Why Write an Article?

Why Write an Article?

 I am not a proponent of article marketing; this writing is NOT about that.  However, if you are going to do a good job when you create a video, you must map out what you are going to say ahead of time.  Each main topic could be a short article of about 400 to 500 words.  Each sub topic could be a short article of about the same length.  I am thinking ahead, here.

The first question to be answered is, “Why write it all out?”  There are at least two reasons:

  1. Have you driven a boat or a riding mower and tried to go in a straight line from point A to point B while looking around to enjoy the view? If you don’t fix your eyes on something specific in the distance, you will wander all over the water or the lawn, whatever the case may be!  You simply will NOT go in a straight line without a goal in sight 100% of the time.  The same is true in video creation.  If you don’t write it all out, and you turn on your camera and begin to talk, you will find yourself stuttering and stammering and wandering off topic more times than you would care to believe.  If the subject matter is written out, you can record exactly what you want recorded and have very little or no editing after you are finished.  That’s reason #1.


  1. Reason #2 is even more exciting. These short articles can be used as print documents for any number of content forms for your use after the video is completed.  You could use them as articles to post on article sites, use them as a blog post, compile them as an E-book, or use them in your email campaigns!  Each topic/sub topic in this course could be a stand-alone video for use in ad campaigns, email campaigns or any number of other uses.  A complete series of videos could be packaged together in a sequence designed for learning a particular system, but do you see how that I could easily have several small videos for my YouTube channel and the same number of articles to use in many different applications?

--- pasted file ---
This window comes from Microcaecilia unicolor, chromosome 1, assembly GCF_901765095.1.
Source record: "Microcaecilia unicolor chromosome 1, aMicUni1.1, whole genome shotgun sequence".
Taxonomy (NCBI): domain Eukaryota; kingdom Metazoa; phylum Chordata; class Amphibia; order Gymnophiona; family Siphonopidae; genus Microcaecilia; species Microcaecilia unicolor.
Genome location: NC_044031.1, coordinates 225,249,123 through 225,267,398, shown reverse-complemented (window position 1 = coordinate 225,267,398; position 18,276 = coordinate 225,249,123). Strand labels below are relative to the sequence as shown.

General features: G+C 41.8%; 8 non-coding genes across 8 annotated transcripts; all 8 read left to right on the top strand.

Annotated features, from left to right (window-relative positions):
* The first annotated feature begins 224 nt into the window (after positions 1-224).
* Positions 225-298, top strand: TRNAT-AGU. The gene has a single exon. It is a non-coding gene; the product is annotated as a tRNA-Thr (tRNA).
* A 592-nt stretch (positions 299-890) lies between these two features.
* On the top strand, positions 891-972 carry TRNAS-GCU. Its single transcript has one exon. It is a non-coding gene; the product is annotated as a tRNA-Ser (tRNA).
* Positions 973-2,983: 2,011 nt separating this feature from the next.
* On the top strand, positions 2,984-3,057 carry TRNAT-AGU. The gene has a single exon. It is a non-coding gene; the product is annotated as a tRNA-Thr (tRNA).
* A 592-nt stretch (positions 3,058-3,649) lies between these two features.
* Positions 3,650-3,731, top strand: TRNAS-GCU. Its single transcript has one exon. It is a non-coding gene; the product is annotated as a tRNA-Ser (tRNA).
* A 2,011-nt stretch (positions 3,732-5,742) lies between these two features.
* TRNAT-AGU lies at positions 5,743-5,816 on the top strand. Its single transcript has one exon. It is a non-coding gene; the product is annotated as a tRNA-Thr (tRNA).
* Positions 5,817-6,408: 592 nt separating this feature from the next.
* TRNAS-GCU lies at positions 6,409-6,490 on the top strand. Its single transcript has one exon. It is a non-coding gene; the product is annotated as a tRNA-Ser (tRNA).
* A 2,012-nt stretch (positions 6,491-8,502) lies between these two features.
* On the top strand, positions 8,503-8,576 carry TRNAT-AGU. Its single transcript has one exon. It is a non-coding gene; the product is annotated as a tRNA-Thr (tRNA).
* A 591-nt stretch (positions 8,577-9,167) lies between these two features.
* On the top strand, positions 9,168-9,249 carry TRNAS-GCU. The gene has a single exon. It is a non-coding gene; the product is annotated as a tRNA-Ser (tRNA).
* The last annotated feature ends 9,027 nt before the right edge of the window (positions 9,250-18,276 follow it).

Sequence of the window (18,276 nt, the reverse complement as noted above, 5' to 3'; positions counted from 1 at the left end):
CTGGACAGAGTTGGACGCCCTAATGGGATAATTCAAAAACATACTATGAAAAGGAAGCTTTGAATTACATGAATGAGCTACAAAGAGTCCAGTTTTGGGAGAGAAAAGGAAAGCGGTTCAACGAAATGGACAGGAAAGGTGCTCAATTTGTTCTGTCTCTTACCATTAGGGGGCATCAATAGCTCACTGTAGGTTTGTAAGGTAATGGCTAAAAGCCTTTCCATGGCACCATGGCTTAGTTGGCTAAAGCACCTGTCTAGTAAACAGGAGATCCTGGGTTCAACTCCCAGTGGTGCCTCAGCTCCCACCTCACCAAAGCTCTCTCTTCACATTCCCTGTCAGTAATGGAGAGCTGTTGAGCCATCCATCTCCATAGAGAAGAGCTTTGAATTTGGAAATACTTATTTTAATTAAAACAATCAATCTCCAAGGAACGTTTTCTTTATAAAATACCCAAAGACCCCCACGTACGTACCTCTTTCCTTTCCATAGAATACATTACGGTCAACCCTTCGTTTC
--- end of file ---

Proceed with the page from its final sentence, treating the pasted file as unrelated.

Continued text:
You need to write them as if you were sitting at the kitchen table explaining your topic to a friend.  Don’t get carried away with big words that you wouldn’t use in a normal conversation.  Don’t try to impress anyone, just deliver your message in a normal conversational tone that will come across in your writing.  Say only what needs to be said; don’t try to come up with 500 words if the topic doesn’t warrant it.  Someone once told me, “When the soap runs out, stop rubbing!”  It’s a horrible thing to hear someone talking when they have absolutely nothing to say!

Here’s another thing that is terribly important when doing any kind of writing.  Make sure that you check your spelling and grammar!  I have bought numerous PLR articles and E-books that were just horrible when it comes to the use of the English language.  It doesn’t matter whether or not English is not your primary language, make sure that the grammar is correct and that the words are spelled correctly.  Your writing is NOT being graded by an English teacher, but most people who read a paragraph with errors in it automatically assume that the content of the document is poor because the quality of the writing is poor.  That may not be the case at all, but that is the perception.

Terry Gunn

Traffic Tsunami


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